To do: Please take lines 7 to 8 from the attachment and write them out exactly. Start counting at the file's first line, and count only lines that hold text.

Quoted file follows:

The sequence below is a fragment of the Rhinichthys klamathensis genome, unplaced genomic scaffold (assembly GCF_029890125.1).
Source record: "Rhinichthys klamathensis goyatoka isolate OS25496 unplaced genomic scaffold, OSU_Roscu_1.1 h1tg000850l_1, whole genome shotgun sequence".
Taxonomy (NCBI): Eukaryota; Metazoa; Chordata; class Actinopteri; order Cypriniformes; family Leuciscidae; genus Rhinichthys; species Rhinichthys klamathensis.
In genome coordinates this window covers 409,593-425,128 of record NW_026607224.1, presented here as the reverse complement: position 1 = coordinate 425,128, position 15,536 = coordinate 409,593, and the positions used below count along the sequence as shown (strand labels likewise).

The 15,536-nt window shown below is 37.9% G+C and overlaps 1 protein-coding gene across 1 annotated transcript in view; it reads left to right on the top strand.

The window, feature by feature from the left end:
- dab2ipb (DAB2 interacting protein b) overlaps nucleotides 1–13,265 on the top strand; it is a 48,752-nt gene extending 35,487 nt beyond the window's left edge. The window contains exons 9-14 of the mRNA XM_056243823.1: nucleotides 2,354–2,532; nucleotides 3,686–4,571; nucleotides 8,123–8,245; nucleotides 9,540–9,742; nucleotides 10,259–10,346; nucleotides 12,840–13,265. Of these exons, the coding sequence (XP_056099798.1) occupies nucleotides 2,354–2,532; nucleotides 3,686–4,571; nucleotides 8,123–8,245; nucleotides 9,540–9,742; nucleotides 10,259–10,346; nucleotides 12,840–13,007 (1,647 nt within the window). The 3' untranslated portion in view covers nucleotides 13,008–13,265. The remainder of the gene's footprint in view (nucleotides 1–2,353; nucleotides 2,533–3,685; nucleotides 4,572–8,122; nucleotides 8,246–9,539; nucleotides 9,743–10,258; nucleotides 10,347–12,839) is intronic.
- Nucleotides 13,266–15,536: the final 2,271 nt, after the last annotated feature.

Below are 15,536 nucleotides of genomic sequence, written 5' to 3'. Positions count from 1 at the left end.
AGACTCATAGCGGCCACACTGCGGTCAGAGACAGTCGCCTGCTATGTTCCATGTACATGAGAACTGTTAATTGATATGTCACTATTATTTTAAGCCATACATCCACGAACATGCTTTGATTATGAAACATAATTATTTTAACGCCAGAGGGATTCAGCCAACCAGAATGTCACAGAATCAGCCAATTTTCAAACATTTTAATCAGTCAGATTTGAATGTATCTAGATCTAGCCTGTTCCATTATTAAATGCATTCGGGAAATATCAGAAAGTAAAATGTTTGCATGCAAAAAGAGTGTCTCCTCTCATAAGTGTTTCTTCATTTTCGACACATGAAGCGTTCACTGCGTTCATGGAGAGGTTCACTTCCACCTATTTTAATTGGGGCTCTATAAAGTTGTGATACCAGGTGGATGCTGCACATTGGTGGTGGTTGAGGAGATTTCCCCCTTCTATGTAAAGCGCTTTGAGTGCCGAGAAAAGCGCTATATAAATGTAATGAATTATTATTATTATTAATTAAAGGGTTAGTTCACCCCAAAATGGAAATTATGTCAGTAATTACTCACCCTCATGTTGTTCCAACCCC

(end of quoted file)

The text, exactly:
- dab2ipb (DAB2 interacting protein b) overlaps nucleotides 1–13,265 on the top strand; it is a 48,752-nt gene extending 35,487 nt beyond the window's left edge. The window contains exons 9-14 of the mRNA XM_056243823.1: nucleotides 2,354–2,532; nucleotides 3,686–4,571; nucleotides 8,123–8,245; nucleotides 9,540–9,742; nucleotides 10,259–10,346; nucleotides 12,840–13,265. Of these exons, the coding sequence (XP_056099798.1) occupies nucleotides 2,354–2,532; nucleotides 3,686–4,571; nucleotides 8,123–8,245; nucleotides 9,540–9,742; nucleotides 10,259–10,346; nucleotides 12,840–13,007 (1,647 nt within the window). The 3' untranslated portion in view covers nucleotides 13,008–13,265. The remainder of the gene's footprint in view (nucleotides 1–2,353; nucleotides 2,533–3,685; nucleotides 4,572–8,122; nucleotides 8,246–9,539; nucleotides 9,743–10,258; nucleotides 10,347–12,839) is intronic.
- Nucleotides 13,266–15,536: the final 2,271 nt, after the last annotated feature.